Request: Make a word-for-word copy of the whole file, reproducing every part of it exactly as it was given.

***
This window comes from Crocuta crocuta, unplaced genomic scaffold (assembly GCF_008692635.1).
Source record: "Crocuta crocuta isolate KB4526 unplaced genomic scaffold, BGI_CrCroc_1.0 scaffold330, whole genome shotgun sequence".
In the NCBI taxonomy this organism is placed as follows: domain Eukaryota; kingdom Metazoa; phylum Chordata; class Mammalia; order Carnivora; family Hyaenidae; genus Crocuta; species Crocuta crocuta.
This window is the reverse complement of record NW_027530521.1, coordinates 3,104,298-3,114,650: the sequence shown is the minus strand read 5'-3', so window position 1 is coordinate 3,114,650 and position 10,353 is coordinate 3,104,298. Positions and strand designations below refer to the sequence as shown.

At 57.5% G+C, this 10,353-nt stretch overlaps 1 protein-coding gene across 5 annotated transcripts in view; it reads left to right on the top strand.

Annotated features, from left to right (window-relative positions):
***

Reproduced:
This window comes from Crocuta crocuta, unplaced genomic scaffold (assembly GCF_008692635.1).
Source record: "Crocuta crocuta isolate KB4526 unplaced genomic scaffold, BGI_CrCroc_1.0 scaffold330, whole genome shotgun sequence".
In the NCBI taxonomy this organism is placed as follows: domain Eukaryota; kingdom Metazoa; phylum Chordata; class Mammalia; order Carnivora; family Hyaenidae; genus Crocuta; species Crocuta crocuta.
This window is the reverse complement of record NW_027530521.1, coordinates 3,104,298-3,114,650: the sequence shown is the minus strand read 5'-3', so window position 1 is coordinate 3,114,650 and position 10,353 is coordinate 3,104,298. Positions and strand designations below refer to the sequence as shown.

At 57.5% G+C, this 10,353-nt stretch overlaps 1 protein-coding gene across 5 annotated transcripts in view; it reads left to right on the top strand.

Annotated features, from left to right (window-relative positions):